The only real way to investigate this is with an oscilloscope where the oscillations may appear as fuzz on signal peaks. Keep in mind that these may be high enough in frequency to be outside the passband of many cheaper “audio” CRO's. The workshop AM radio tuned off a station can sometimes give an indication of RF-oscillation in an amp.
Most valve guitar amp output stages are fitted with small RF-stopper resistors right on the grid pin, VHF-style, typically 1k5. The object is to kill the Q of the hidden VHF oscillator lurking in the black heart of each output valve. With 807's in particular the anode has to get the same “stopper” treatment or sometimes a lossy Radio Frequency Choke at the top cap.
Apart from self-oscillation within a stage, HF instability can be caused by direct capacitive coupling back to an early stage from one of the later high level stages.
After eliminating broken grounds and all by-pass caps as okay, the cure is generally adding shielding, such as (restoring lost) preamp valve cans, re-dressing underchassis wiring, changing open signal wires for shielded, even installing tinplate shielding.
Look out for added crossover networks possibly in multi-way cabs matched to a head later, or retro-fit tweeters.
Few early amps were tested on other than their intended load, generally a group of identical speakers in a direct-radiator cab. Stability may be degraded by a passive crossover.
This is rare and generally due to a microphonic preamp valve (but I have just replaced a microphonic 6CA7/EL34, one of the worst cases of full-on audio feedback microphony I've seen).
It is not unknown for 'Foo' to have rewired the output connector with the feedback reversed. After replacement the phasing of an output transformer must be checked, it's not enough to assume that because it doesn't take off the NFB is corrrect. Many valve guitar amps have such low NFB that reversing it won't always result in oscillations.
The correct way to check NFB phasing is to disconnect the NFB, drive the amp very lightly, then re-connect the NFB and observe if the signal level rises (wrong) or falls (right). If you measure this reduction and express it in dB, that's your amps NFB level.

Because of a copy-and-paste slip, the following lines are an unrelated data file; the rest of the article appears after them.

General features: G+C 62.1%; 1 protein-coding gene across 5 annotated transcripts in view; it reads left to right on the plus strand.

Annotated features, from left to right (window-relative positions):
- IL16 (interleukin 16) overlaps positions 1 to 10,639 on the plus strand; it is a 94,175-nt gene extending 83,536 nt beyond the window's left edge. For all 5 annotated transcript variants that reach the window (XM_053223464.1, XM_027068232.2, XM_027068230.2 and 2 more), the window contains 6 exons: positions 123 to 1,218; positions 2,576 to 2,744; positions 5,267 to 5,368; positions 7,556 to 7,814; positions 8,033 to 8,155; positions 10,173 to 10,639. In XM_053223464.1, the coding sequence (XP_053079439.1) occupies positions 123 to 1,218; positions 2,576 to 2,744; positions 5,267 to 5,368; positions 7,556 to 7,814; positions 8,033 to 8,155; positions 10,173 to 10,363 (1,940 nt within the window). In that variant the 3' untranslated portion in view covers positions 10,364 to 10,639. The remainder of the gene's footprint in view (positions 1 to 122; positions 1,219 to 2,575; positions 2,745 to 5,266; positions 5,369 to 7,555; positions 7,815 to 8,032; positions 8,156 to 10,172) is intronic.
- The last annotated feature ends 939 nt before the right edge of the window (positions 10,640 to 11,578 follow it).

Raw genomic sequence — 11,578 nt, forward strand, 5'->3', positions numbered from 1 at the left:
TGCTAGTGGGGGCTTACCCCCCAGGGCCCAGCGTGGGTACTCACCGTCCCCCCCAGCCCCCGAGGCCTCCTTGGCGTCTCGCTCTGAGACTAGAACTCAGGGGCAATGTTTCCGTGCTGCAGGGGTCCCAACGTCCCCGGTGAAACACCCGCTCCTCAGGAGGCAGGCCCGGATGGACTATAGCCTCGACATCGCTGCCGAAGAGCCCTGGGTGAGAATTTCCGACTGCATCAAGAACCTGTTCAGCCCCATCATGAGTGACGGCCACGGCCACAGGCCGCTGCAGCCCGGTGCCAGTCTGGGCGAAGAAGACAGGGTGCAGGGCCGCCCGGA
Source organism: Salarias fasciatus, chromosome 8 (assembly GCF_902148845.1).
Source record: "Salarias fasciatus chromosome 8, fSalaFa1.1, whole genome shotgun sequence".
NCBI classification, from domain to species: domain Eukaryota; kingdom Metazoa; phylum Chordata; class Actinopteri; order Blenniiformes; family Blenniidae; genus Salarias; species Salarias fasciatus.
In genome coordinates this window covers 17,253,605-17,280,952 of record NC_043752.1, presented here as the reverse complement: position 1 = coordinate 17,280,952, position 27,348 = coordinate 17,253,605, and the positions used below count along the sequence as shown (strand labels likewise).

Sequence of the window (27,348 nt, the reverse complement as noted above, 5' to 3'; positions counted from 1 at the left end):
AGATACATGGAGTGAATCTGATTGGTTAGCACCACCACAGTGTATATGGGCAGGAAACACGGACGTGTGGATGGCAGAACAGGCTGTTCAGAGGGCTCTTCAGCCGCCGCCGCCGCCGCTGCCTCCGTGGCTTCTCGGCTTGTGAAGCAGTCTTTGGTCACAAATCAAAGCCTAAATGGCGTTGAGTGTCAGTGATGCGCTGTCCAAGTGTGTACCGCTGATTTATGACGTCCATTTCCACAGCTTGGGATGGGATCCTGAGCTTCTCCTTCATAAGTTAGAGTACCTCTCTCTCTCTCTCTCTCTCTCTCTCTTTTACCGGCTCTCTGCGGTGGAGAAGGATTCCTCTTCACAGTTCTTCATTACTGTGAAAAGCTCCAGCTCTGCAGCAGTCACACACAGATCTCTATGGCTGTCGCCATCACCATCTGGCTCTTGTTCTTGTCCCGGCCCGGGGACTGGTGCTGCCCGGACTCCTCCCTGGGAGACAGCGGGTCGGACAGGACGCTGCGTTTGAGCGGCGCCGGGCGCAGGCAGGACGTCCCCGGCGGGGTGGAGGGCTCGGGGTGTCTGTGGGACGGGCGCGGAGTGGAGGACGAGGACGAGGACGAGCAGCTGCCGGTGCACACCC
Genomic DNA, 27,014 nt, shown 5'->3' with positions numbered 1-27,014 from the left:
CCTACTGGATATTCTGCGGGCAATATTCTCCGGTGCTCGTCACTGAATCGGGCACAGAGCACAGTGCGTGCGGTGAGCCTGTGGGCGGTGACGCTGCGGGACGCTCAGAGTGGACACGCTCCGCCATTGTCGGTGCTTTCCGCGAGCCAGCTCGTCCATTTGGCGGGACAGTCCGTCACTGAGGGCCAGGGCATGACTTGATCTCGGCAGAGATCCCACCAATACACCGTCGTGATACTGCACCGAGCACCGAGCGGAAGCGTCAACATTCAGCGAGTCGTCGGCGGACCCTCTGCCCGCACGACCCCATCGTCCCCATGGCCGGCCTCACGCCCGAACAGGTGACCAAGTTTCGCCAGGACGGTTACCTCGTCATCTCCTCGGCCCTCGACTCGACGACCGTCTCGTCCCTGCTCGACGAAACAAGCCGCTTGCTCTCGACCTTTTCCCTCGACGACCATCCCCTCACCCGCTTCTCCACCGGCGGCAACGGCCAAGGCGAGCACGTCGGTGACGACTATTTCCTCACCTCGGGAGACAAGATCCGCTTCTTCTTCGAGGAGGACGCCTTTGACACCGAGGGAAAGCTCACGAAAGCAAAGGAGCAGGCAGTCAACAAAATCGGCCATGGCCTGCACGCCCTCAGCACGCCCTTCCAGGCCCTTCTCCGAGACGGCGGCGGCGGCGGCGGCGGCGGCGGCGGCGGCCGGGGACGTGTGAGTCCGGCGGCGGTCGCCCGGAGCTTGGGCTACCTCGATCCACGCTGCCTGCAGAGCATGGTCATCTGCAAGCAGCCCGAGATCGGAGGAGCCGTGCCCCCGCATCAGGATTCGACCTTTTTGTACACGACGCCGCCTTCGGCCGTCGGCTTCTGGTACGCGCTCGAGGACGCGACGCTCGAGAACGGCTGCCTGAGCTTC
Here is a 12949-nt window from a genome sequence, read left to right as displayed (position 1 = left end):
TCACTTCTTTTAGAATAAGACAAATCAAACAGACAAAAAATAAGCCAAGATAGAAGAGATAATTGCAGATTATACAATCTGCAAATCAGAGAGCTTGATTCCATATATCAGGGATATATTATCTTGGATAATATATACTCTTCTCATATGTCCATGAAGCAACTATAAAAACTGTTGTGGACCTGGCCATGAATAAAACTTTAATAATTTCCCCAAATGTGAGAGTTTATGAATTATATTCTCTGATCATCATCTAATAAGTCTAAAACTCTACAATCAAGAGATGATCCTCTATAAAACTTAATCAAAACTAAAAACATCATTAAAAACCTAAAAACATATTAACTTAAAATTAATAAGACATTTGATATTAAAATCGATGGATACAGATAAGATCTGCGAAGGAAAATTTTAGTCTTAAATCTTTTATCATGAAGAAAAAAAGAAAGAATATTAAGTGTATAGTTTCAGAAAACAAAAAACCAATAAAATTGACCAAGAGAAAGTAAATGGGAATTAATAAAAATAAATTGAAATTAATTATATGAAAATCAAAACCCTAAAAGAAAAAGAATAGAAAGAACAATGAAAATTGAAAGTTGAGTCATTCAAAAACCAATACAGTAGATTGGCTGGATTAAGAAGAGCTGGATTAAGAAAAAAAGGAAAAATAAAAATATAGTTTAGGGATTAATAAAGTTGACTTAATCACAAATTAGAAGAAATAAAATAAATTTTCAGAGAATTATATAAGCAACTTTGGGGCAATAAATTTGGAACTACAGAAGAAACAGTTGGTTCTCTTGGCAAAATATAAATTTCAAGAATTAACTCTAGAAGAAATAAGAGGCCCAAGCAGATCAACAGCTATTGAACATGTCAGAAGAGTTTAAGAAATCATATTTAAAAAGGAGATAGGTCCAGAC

The negative feedback line often consists of a resistor with a parallel phasing capacitor. If this cap happened to fail open the amplifier stability would be reduced.
During final test a curious fault emerged where the amp still had output when both channel volume controls were turned down to zero.
Both pots were checked that they grounded their wipers at zero, which they did (and unlikely both would fail the same way at once).
Twiddling discovered that they both went to a minima at about 2, and that the minima had a very “phasing” quality to it. This suggested that there was imperfect cancellation from two different sources. But how could the signal get past the grounded pot wiper?
Okay, what's common to both pre's? Both are similar and draw their HT from point [B] which is the end of the HT bypassing chain (not shown). And this is the clue.
If the bypass cap on the [B] rail isn't working then signal can pass via the local HT line from the anode of the first valve to the anode of the second, and thus past the volume control. The anti-phase effect is because this second valve inverts the signal, and the lack of match due to the tone control networks in one path.
Sure enough, the [B] rail bypass cap was just a tiny fraction of its marked value of 25uF, effectively open circuit.
This example illustrates that even opposing or negative unintended coupling can produce strange unwanted effects, not just aiding or positive coupling.
It also demonstrates the role of the bypass capacitor in providing an AC ground at a DC voltage.
Normally when we are servicing we think in terms of forward signal flow, so if the problem is influenced by the volume control we tend to look for the problem before there.
With stability problems, however, the problem can sometimes be downstream from there. Consider the case where the unwanted injection is taking place in the stage after the volume control. As the control is varied the impedance from the grid to ground changes and this may lead to a situation where the amp is unstable only for a mid-range of volume settings where the impedance to ground is sufficient to develop the unwanted signal across.
Circuits concentrate on the signal path and one of the things that makes stability problems difficult to trace is that they are either implicit on the circuit, for example mutual coupling through grounding problems, or not on it at all resulting from stray coupling.
“Intractable” is a word I've heard applied more often to stability problems than any other, particularly with a new build. Just remember that stability problems can be a bit more difficult to solve but not downright impossible, the major problem being to shift your perception until you see the signal paths as they have actually turned out under your nose, rather than what you thought you built or the circuit says.
http://www.ozvalveamps.org/stability.html | Last update: 23:34 14/01/06